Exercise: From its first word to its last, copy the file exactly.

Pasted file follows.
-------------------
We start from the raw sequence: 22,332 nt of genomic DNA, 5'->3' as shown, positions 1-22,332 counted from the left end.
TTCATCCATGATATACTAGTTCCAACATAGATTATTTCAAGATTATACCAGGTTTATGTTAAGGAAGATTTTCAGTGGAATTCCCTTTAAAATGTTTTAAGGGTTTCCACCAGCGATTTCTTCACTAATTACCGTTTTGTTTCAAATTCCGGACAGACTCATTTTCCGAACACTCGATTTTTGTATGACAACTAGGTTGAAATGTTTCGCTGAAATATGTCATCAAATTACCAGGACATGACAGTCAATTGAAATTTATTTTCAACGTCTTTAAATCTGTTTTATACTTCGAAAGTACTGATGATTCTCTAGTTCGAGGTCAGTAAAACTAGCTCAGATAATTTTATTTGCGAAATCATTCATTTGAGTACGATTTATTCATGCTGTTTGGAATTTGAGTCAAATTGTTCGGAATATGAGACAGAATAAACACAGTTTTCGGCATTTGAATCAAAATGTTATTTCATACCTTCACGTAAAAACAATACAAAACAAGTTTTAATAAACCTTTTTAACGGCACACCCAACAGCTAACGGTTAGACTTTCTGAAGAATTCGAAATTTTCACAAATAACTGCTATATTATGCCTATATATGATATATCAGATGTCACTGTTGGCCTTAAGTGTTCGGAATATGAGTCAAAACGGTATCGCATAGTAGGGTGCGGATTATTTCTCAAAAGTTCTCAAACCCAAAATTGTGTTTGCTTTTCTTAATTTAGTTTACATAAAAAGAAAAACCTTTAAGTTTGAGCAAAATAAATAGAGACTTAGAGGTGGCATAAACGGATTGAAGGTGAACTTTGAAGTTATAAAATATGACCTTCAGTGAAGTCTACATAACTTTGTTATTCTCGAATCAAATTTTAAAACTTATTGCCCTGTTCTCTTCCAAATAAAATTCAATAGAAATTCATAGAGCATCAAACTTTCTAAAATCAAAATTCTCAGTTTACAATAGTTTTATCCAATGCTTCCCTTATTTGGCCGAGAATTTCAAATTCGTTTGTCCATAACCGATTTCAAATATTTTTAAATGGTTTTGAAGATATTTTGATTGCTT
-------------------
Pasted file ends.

We start from the raw sequence: 22,332 nt of genomic DNA, 5'->3' as shown, positions 1-22,332 counted from the left end.
TTCATCCATGATATACTAGTTCCAACATAGATTATTTCAAGATTATACCAGGTTTATGTTAAGGAAGATTTTCAGTGGAATTCCCTTTAAAATGTTTTAAGGGTTTCCACCAGCGATTTCTTCACTAATTACCGTTTTGTTTCAAATTCCGGACAGACTCATTTTCCGAACACTCGATTTTTGTATGACAACTAGGTTGAAATGTTTCGCTGAAATATGTCATCAAATTACCAGGACATGACAGTCAATTGAAATTTATTTTCAACGTCTTTAAATCTGTTTTATACTTCGAAAGTACTGATGATTCTCTAGTTCGAGGTCAGTAAAACTAGCTCAGATAATTTTATTTGCGAAATCATTCATTTGAGTACGATTTATTCATGCTGTTTGGAATTTGAGTCAAATTGTTCGGAATATGAGACAGAATAAACACAGTTTTCGGCATTTGAATCAAAATGTTATTTCATACCTTCACGTAAAAACAATACAAAACAAGTTTTAATAAACCTTTTTAACGGCACACCCAACAGCTAACGGTTAGACTTTCTGAAGAATTCGAAATTTTCACAAATAACTGCTATATTATGCCTATATATGATATATCAGATGTCACTGTTGGCCTTAAGTGTTCGGAATATGAGTCAAAACGGTATCGCATAGTAGGGTGCGGATTATTTCTCAAAAGTTCTCAAACCCAAAATTGTGTTTGCTTTTCTTAATTTAGTTTACATAAAAAGAAAAACCTTTAAGTTTGAGCAAAATAAATAGAGACTTAGAGGTGGCATAAACGGATTGAAGGTGAACTTTGAAGTTATAAAATATGACCTTCAGTGAAGTCTACATAACTTTGTTATTCTCGAATCAAATTTTAAAACTTATTGCCCTGTTCTCTTCCAAATAAAATTCAATAGAAATTCATAGAGCATCAAACTTTCTAAAATCAAAATTCTCAGTTTACAATAGTTTTATCCAATGCTTCCCTTATTTGGCCGAGAATTTCAAATTCGTTTGTCCATAACCGATTTCAAATATTTTTAAATGGTTTTGAAGATATTTTGATTGCTT